New This Week
Every Brilliant Thing
(Arden Theatre Company). An audience-participation heartbreaker. What makes life worth living? Make a list. Starring Scott Greer. Thursday through Dec. 10.
The Fantasticks (Eagle Theatre, Hammonton, N.J.). Durable, popular tunefest about two neighboring dads who create a love match. Friday through Dec. 10.
Forever Plaid (Montgomery Theatre, Souderton). Holiday version of Stuart Ross' Plaid Tidings by four guys in plaid ties. Thursday through Dec. 3.
The Manor (Greystone Hall, West Chester). Reenactment of a notorious 1929 incident; walk through rooms as the play unfolds. Sunday and Nov. 9-10 and 12.
The New World (Bucks County Playhouse, New Hope). World-premiere musical. Indigenous Americans are enjoying a gluten-free, low-carb, happy life when they are invaded by the land's first immigrants: pilgrims. There goes the neighborhood. Tuesday through Dec. 2.
Phantom of the Opera (Academy of Music). A new staging, an African American phantom, and modern Surroundsound. Ends next Sunday.
Riot Antigone (Goodheart Hall, Bryn Mawr College). Riot-grrrl producer Seonjae Kim's reworking of Sophocles. Friday through Sunday and Nov. 16-18.
Reviewed by Tirdad Derakhshani (T.D.), Julia M. Klein (J.M.K.), John Timpane (J.T.), and Toby Zinman (T.Z.).
Blood Wedding (Wilma Theater). A brilliant, splendid dance/performance art version of a fiery 20th-century masterpiece by Federico García Lorca. Through Nov. 19.
Broken Stones (InterAct Theatre Company). Priceless artifacts are looted from Baghdad museum during the Iraq war; a reservist is sent in to investigate. Through Nov. 19.
By the Bog of Cats (Irish Heritage Theatre). The fiery tragedy of Medea transplanted to the midlands Ireland. Through Nov. 18.
Dare to Be Black (Delaware Theatre Company, Wilmington). The saga of boxer Jack Johnson, whose success spurred the search for a Great White Hope. Ends next Sunday.
The Gap (Azuka Theatre/The Theaters at the Drake). World premiere of Emma Goidel's play about two sisters, the space between them, and the quest to close it. Through Nov. 19.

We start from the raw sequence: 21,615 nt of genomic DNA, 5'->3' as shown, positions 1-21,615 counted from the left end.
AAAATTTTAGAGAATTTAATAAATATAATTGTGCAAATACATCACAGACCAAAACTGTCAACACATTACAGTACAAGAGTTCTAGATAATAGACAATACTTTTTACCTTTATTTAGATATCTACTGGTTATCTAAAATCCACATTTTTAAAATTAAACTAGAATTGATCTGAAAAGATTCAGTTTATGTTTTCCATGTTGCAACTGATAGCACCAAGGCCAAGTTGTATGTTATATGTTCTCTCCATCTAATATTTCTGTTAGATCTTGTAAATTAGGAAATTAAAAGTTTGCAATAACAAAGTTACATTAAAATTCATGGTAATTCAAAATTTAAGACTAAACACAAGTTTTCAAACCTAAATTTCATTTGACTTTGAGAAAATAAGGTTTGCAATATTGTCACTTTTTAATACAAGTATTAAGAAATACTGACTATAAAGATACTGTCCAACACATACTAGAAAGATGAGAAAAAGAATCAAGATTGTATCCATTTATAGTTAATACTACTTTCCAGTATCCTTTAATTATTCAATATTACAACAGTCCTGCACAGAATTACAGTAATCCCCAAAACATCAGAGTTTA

Ideation (Theatre Exile). Stressed-out consultants meet to plan their presentation of a mysterious, shady project. Fast, funny, frightening, with great performances and a worthwhile theme. Ends Sunday. - T.Z.
Lights Out: Nat "King" Cole (People's Light, Malvern). World premiere. Dulé Hill (West Wing, Psych) stars as Cole on the last night of his 1950s TV show. Hill shines, as does Daniel J. Watts as Sammy Davis Jr. Through Dec. 3. - J.T.
My Son the Waiter: A Jewish Tragedy (Penn's Landing Playhouse). Brad Zimmerman's comic tale of long-term (and we do mean long-term) perseverance in pursuit of an artistic dream. Through Nov. 19.
Our Town (Gateway Playhouse, Somers Point, N.J.). The Gateway's first full-on show in its comeback season, courtesy of Fool Moon Productions. Through next Sunday.
Outside Mullingar (Cape May Stage). John Patrick Shanley's tale of Irish farmers, one shy, one amorous. Ends Friday.
Quartet (Bristol Riverside Theatre). Ronald Harwood's play, basis of the popular film: a famed opera singer visits a singers' retirement home. Through Nov. 19.
Red Herring (Act II Playhouse, Ambler). Michael Hollinger's noir comedy about love, mystery, and nuclear espionage. Tight, well-paced, full of very funny one-liners. Through Nov. 19. - J.T.
Return of the Phantom: A New Musical (Broadway Theatre of Pitman, N.J.). Twenty years later, a new opera debuts at the Paris Opera - and an older Phantom returns. Through Nov. 19.
TouchTones (Arden Theatre Company). World premiere of Michael Hollinger and Robert Maggio's musical about intimacy (or is it?) in the communications age. Racy, quirky, engaging, and ultimately romantic. Through Dec. 3. - J.M.K.
Two Gentlemen of Verona (EgoPo Classic Theatre/Latvian Society Theatre). John Guare's Tony-winning musical reworking of Shakespeare's play. This cabaret-style performance kicks off EgoPo's season-long John Guare Festival. Thursday through next Sunday.
The Winter's Tale (Drama Group/First United Methodist Church of Germantown). This wild, tragic, wacky, mystical tale might be the Shakespeare play whose rep is rising fastest. Fridays and Saturdays, Nov. 10-25.
Wrestling Jerusalem (Philadelphia Theatre Company). Aaron Davidman's one-man show exploring many viewpoints of the Palestinian-Israeli conflict. Thoughtful, with moments of passion. Ends next Sunday. - J.T.